Macquarie Dictionary Wants You to Choose the Word that Defines the Past Decade
By: Amy Cheng
New words, like any kind of fashion, take off in our society for various reasons, a linguist has said.
Macquarie Dictionary is calling on the public to vote in its inaugural Word of the Decade competition. It has has been running Word of the Year since 2006.
Macquarie Dictionary senior editor Victoria Morgan said the Word of the Year competition is the one time of year where the public can have their input.
“[The word chosen is] something that usually takes the public’s interest or the country’s interest to a degree that it just sort of overwhelms the year,” she said.
Unlike Word of the Year, which is selected by both the public and a committee of language specialists selected by Macquarie Dictionary, Word of the Decade will be determined purely by the public.
“To get a group of half a dozen language people together is not nearly as interesting as opening it up to the wider public,” Ms Morgan said.
How new words are added to the dictionary
“Regardless of whether we agree with it or not, or like the term or dislike it, it’s really the dictionary’s job to record language as it’s being used.” – Victoria Morgan, Macquarie Dictionary senior editor
The shortlist for Word of the Decade is made up of words from the last 10 Word of the Year competitions. It is diverse, with some words even being quite “baffling”, according to Macquarie Dictionary.
To determine if a new word makes it into the dictionary, Macquarie Dictionary looks at how often it is used.
“If a word is in the dictionary, it means that it’s used within community to a certain degree,” Ms Morgan said.
“Regardless of whether we agree with it or not, or like the term or dislike it, it’s really the dictionary’s job to record language as it’s being used.”
Ms Morgan said her team is fascinated by how new words make it into everyday speech.
“We find it extremely interesting when there’s a new phenomenon or trend or action that becomes quite common in society, and there’s not a word to describe it, so the community and the public, they actually create new language to cover those issues,” she said.
Factors that determine new words
“Is it something that people will notice and go ‘Oh, I could use that word because I can now name something I couldn’t name before?” – professor Nick Enfield
Nick Enfield, professor of Linguistics at the University of Sydney, believes words are like any kind of fashion that take off for various reasons, but several factors do come into play.
“One factor is, ‘is this innovation, this new word, sticky? Is it useful for something?’,” Mr Enfield said.
“Is it something that people will notice and go ‘Oh, I could use that word because I can now name something I couldn’t name before?”
The word is useful to the extent that more words are needed to explain something if it didn’t exist, he said.
“The word has to be useful for people to adopt it but it also has to be ‘sticky’ in another sense, which is that it’s fun to use or people might be amused by it,” professor Enfield said.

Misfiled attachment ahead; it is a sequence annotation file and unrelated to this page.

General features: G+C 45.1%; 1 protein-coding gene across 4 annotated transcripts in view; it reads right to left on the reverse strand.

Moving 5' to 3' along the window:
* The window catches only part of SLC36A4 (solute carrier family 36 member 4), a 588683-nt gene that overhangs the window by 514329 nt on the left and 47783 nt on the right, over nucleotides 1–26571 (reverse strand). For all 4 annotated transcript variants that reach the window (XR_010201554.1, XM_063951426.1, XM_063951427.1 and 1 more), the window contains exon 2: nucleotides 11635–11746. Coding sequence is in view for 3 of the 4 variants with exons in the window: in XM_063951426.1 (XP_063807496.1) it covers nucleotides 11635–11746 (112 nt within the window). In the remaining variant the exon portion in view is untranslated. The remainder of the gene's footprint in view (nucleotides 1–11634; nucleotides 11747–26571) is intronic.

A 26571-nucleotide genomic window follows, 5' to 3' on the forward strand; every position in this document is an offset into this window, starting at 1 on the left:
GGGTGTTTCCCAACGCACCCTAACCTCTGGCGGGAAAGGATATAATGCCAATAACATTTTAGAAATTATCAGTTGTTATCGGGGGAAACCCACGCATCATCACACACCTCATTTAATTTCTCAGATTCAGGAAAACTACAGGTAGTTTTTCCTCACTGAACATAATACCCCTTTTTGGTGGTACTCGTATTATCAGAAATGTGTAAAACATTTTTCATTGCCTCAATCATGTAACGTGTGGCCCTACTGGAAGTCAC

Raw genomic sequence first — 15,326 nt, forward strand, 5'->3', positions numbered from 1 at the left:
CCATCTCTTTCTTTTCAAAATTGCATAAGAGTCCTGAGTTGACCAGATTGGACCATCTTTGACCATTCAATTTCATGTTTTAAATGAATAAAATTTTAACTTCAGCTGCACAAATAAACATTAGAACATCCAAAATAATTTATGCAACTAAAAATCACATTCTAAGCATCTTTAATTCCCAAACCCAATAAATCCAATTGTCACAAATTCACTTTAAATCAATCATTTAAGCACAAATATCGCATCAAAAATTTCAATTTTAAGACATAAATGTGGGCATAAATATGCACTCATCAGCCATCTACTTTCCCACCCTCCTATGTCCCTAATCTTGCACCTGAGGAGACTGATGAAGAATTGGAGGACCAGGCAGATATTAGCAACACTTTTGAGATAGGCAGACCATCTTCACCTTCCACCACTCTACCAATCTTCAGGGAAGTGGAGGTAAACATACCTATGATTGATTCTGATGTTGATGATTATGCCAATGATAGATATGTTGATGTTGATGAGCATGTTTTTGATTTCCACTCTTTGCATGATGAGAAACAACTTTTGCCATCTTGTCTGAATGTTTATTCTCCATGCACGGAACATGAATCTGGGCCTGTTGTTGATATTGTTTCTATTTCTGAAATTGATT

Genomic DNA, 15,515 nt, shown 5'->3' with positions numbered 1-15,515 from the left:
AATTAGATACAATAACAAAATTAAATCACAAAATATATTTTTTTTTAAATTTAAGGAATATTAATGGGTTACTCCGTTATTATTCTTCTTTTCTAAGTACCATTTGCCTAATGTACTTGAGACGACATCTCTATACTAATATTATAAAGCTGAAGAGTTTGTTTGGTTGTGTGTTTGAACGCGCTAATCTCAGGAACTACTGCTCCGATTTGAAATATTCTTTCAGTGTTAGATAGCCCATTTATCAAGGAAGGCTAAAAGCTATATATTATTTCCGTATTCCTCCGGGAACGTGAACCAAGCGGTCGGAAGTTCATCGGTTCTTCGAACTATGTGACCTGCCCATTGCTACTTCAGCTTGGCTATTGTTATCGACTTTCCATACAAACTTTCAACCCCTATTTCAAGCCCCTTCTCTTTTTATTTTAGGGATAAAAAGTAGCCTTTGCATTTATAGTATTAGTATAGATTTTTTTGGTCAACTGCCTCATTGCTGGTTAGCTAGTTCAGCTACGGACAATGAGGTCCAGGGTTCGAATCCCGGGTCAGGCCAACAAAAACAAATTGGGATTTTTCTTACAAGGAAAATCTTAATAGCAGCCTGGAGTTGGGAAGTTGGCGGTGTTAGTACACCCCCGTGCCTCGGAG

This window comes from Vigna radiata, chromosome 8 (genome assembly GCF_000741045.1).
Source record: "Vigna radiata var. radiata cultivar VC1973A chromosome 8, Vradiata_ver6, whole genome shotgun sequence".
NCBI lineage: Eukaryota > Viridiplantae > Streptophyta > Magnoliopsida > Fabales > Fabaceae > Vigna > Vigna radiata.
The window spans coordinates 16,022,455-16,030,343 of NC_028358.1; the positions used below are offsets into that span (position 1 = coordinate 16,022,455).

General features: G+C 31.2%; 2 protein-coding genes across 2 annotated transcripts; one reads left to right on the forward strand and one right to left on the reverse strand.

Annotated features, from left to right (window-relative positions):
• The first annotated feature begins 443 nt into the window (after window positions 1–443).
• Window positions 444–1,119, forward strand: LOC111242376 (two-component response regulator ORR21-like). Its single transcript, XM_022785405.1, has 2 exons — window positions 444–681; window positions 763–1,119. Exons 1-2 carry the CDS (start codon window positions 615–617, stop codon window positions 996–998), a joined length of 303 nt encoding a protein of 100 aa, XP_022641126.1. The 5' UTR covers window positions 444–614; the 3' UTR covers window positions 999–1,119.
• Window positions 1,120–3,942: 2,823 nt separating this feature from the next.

To improve the chances of a word being taken up, it should be modelled by someone who many people listen to, he said.
“If you have a big audience on TV or on social media and you use a new word that people haven’t heard, then that will help boost the circulation of the word.
“Some new words get coined by individuals and they just don’t catch on and nobody hears them again and that’s the end of them.”
Ms Morgan said it is hard to overlook the word ‘fake news’, which Macquarie Dictionary recently added a new definition for the phrase.
The first definition is about misinformation and hoaxes that are published on websites for political purposes or to increase web traffic, but it is now being used to cast out information that people are opposed to, she said.
“The new use of ‘fake news’ that’s been incredibly high in the media for the past couple of years now and we just need to cover both because it’s still being used in both senses,” Ms Morgan said.
For Professor Enfield, the words ‘infovore’ and ‘doomscrolling’ stand out to him.
“I think those two stand out to me a bit because they both have to do with the rapidly developing culture of information in our society,” he said.
“In this past decade especially… our lives have been transformed by the information revolution of the later stage of it.”
Glue that connects us socially
“We associate words with experience but I would say most importantly the magic and the power of words is that that’s really the glue that connects us all socially.” – professor Nick Enfield
Words are one of the amazing tools that our species has, according to professor Enfield.
“With words, we can direct other people’s attention, we can invoke feelings in other people,” he said.
“We can manipulate other people, share our experiences with other people, we can invoke our identity, we can invoke our history and our community.”
He said the “enormous” power of words is all essentially about the social connection that human beings have with one another.
“We associate words with experience but I would say most importantly the magic and the power of words is that that’s really the glue that connects us all socially.
Voting for Word of the Decade will close at noon on February 4, with the winning word to be announced the following day.
Word of the Decade shortlist:
- cancel culture
- captain’s call
- fake news
- first world problem
- halal snack pack
- Me Too
- milkshake duck
- phantom vibration syndrome
- share plate
Article supplied with thanks to Hope Media.
Feature image: Photo by Romain Vignes on Unsplash